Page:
concerns as I had left messages and asked. Anyone who I spoke with to

address my concerns skated right past them and told me the same

thing, I have no choice but to have a SmartMeter installed.”

“My interaction with PG&E has been entirely focused on keeping them

from installing meters on my home. Each time I have called, I get only

arguments that they are safe, no way to guarantee that we can opt out.

“I have been thinking of contacting PG&E, but I dread it knowing that it

will increase my already elevated stress levels. I'm feeling very frustrated

and stuck. I've thought about taking a sledge hammer to the meter at

some points.”

“SCE basically told us that there was nothing they could do to help us.

My husband has emailed every executive at SCE and CPUC and nobody

will reply back. I even got a letter from my Dr. about my EMF/RF

sensitivities and SCE said that they have no contingency plan for people

with EMF/RF sensitivities or health problems that are caused by their

Smart Meters.”

“They do not care about the long-term health of their customers. They

are a 100% monopoly, and the CPUC is their lapdog. This situation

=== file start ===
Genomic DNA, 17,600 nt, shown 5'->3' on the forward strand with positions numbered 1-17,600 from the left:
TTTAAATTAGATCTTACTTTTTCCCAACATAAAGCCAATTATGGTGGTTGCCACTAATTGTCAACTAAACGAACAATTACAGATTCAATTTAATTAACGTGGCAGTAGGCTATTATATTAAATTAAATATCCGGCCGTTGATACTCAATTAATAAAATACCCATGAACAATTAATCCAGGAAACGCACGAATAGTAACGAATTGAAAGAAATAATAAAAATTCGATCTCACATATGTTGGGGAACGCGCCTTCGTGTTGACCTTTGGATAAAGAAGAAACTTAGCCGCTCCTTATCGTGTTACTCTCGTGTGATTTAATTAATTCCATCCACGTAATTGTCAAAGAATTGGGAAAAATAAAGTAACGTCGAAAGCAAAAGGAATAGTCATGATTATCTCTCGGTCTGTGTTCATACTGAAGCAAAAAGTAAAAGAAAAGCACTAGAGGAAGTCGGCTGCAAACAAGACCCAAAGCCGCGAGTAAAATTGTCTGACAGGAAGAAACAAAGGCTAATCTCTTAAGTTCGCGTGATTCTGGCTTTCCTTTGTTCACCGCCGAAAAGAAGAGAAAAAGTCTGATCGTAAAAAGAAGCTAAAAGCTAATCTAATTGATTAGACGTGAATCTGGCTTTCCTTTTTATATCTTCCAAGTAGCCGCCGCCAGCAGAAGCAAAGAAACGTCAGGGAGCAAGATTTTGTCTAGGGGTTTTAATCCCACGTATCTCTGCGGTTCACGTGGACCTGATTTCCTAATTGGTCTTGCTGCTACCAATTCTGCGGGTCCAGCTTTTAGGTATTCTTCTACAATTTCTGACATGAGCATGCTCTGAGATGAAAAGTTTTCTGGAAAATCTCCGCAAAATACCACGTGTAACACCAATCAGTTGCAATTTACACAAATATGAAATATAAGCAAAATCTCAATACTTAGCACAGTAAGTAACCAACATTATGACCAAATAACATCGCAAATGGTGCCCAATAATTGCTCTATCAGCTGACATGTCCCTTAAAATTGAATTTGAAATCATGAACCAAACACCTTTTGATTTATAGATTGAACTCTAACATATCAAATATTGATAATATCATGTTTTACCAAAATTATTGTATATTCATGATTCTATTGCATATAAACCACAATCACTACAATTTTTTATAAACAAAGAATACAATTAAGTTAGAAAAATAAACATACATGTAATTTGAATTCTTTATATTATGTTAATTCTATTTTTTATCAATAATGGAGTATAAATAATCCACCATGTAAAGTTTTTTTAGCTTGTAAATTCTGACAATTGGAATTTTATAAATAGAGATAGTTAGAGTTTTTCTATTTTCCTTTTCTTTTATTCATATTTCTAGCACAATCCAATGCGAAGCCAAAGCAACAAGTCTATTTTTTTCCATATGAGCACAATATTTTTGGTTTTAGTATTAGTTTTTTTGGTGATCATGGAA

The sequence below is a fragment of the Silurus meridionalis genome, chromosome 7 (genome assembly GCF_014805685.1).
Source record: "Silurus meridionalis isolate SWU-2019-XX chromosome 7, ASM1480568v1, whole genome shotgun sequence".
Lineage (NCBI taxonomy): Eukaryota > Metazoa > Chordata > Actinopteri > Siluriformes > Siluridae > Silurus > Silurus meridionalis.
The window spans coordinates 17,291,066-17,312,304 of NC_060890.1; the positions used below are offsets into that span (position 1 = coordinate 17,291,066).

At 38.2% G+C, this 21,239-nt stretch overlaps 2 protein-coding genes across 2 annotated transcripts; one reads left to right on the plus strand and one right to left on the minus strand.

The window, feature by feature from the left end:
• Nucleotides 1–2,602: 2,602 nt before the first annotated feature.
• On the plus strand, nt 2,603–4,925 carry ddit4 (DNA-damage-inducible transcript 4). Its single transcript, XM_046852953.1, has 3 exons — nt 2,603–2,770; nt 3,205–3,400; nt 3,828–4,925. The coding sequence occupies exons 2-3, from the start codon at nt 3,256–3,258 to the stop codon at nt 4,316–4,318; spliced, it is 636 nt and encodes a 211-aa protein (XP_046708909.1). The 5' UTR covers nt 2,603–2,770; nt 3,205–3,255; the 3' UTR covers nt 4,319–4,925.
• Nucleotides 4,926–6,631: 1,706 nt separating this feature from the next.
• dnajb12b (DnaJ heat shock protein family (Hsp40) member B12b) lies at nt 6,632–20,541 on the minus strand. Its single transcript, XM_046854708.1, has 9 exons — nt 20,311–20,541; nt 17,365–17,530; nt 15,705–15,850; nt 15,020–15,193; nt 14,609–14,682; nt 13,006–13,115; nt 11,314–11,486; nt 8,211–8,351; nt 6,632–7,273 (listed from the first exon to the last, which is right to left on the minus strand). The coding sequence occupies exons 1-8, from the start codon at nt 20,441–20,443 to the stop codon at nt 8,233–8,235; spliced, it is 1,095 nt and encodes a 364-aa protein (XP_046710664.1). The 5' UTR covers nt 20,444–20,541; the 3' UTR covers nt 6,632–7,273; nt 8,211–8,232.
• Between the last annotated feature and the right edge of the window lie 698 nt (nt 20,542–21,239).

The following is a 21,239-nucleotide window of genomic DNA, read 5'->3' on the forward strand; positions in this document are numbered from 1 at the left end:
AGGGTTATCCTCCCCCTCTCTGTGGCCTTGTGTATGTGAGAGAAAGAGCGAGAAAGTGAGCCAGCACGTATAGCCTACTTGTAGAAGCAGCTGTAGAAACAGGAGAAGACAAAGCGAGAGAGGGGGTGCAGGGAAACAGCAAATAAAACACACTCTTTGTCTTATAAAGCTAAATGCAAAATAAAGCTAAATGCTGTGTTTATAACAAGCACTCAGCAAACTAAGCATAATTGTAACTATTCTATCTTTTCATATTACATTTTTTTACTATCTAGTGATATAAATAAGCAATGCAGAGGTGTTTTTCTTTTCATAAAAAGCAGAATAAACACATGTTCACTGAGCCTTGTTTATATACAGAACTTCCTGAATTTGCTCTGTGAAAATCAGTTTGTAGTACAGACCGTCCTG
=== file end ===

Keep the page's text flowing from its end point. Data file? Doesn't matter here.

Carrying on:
stinks.”

 

What can I do to bring down my utility bill?

If you’ve addressed the above possibility that it is your “smart” meter itself that is to blame, you can think about ways to cut your usage. Saving energy is not a difficult thing to learn, and certainly doesn’t require a ‘smart’ meter, special software, or hourly data! It does need some awareness and willingness to change. Learn to read your meter.

The no-tech way to do it: read the tag or sticker on appliances to find out what the electrical usage draw is. Look for how many watts a device uses. For example, your blowdryer (a big draw) might say “1600W” on the side, your crock-pot (a low draw) might say “150W” on the bottom. Cut down your use of high-draw appliances. Electric clothes dryers and air conditioners are two big energy-hogs. Line-drying clothes is one easy way to shave off a chunk of your electric bill.

Some appliances require a little multiplication. Your vacuum cleaner or dishwasher might only give other numbers, because their draw is variable during usage. Find the V or volts, and the A or amps. Multiply these to get an approximation of the watts. My vacuum, for instance, says 120V and 12.0A. That makes 1440watts, also a big draw. Knowing which items in your house draw a lot of electricity and which don’t, you can change or reduce your own usage. When you go to replace an appliance, look for the “Energy Star” rating to see how efficient it is. Choosing a smaller fridge or a HE (high efficiency) washer are two changes that can help when it’s time to replace your old ones.

Although there has been a big push by utilities and governments to use compact fluorescent bulbs, these have serious health and environmental risks of their own- they contain mercury and other toxic substances and emit high levels of electromagnetic radiation.  We recommend LED bulbs if you can afford them, or use incandescent bulbs, turn them off when you leave the room, and go to sleep with the sun!